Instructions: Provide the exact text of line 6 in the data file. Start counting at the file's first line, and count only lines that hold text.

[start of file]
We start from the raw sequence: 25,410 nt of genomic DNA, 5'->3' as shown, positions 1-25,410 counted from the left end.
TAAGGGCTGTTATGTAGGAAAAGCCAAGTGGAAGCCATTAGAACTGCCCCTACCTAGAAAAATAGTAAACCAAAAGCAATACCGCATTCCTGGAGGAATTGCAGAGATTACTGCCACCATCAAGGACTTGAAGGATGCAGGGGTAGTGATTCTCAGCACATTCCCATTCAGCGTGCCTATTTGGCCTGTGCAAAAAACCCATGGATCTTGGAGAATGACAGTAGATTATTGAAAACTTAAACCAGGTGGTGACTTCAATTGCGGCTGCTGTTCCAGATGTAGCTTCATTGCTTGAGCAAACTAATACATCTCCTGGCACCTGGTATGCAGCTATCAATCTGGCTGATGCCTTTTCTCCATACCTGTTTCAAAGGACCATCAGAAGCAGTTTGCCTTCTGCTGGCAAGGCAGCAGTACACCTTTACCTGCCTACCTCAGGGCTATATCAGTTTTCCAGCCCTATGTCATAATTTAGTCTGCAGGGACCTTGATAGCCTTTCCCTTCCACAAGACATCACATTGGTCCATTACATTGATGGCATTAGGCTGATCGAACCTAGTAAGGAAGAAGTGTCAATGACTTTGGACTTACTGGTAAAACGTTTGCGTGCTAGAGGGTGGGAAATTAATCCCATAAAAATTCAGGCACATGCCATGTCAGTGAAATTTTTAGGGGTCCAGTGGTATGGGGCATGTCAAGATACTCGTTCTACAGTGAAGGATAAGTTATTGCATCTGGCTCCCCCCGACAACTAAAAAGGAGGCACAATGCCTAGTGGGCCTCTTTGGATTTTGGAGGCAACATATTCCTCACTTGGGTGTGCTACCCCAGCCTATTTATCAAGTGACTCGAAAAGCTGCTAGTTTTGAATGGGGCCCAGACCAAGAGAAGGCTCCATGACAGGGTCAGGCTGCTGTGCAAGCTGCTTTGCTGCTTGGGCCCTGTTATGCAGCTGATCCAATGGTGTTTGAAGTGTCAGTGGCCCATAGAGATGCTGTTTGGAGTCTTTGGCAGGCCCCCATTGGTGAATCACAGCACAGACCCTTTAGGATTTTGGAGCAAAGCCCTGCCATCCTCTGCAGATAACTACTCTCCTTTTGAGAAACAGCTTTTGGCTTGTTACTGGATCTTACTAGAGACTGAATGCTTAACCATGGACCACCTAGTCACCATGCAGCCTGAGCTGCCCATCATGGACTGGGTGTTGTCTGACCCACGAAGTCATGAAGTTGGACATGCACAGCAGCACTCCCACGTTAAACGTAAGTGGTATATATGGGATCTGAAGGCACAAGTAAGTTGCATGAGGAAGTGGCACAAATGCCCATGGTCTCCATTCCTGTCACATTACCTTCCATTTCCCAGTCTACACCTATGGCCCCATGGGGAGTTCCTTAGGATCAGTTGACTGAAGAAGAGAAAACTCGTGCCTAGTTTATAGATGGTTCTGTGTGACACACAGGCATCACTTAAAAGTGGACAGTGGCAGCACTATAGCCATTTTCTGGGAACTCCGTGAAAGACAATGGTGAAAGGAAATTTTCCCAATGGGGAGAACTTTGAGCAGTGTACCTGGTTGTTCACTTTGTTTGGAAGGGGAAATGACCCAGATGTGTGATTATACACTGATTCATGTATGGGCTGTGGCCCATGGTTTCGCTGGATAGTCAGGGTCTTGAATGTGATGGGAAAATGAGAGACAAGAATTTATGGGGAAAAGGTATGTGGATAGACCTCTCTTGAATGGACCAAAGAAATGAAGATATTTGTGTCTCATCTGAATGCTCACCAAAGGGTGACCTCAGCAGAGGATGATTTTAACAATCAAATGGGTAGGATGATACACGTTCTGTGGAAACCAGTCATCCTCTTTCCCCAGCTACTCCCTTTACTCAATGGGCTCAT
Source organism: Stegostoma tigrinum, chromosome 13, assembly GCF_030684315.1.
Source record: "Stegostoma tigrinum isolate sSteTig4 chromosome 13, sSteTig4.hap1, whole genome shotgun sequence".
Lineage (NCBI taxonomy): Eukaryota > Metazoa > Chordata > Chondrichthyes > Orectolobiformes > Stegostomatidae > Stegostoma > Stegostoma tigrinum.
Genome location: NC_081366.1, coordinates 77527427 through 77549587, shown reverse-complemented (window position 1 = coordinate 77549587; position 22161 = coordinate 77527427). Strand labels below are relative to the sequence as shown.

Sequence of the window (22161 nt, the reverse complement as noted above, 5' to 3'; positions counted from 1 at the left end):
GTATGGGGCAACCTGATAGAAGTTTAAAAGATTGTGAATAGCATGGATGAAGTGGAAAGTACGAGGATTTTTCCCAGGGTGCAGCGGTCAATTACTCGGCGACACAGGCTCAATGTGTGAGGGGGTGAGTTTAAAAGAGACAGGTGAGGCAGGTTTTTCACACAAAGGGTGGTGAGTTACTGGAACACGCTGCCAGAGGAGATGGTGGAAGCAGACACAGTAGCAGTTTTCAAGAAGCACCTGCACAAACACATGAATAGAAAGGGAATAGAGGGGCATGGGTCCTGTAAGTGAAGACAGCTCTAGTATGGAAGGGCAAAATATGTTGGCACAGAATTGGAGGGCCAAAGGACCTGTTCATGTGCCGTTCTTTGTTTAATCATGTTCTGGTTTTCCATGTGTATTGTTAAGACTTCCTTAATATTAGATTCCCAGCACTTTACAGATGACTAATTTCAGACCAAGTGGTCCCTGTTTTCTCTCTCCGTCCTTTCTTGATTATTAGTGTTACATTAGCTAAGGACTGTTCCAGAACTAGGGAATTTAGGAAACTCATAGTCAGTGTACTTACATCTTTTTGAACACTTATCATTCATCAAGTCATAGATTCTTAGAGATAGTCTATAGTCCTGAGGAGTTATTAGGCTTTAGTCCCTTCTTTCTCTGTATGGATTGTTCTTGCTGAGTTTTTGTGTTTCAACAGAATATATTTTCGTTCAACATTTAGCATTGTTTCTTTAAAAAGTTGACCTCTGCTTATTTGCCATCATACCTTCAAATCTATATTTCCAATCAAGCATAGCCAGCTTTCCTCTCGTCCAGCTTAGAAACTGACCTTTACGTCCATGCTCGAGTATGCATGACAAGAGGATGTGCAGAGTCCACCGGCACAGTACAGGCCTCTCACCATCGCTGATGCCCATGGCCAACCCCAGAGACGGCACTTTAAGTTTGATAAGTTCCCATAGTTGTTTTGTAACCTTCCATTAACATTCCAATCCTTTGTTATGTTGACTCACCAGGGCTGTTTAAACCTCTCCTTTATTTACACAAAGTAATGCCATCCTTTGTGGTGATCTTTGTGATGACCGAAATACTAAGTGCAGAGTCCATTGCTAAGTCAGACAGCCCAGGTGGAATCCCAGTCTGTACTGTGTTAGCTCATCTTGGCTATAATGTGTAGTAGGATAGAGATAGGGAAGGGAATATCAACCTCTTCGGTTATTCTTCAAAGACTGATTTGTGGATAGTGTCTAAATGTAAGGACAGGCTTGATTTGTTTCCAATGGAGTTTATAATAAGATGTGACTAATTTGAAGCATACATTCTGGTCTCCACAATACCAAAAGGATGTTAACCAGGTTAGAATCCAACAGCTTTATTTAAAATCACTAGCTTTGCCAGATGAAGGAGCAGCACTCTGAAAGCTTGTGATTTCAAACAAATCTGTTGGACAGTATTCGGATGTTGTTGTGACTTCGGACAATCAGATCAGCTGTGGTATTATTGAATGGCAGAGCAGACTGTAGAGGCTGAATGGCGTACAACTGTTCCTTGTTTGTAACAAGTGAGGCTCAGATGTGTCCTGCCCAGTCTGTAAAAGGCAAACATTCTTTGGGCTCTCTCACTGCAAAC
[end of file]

Genome location: NC_081366.1, coordinates 77527427 through 77549587, shown reverse-complemented (window position 1 = coordinate 77549587; position 22161 = coordinate 77527427). Strand labels below are relative to the sequence as shown.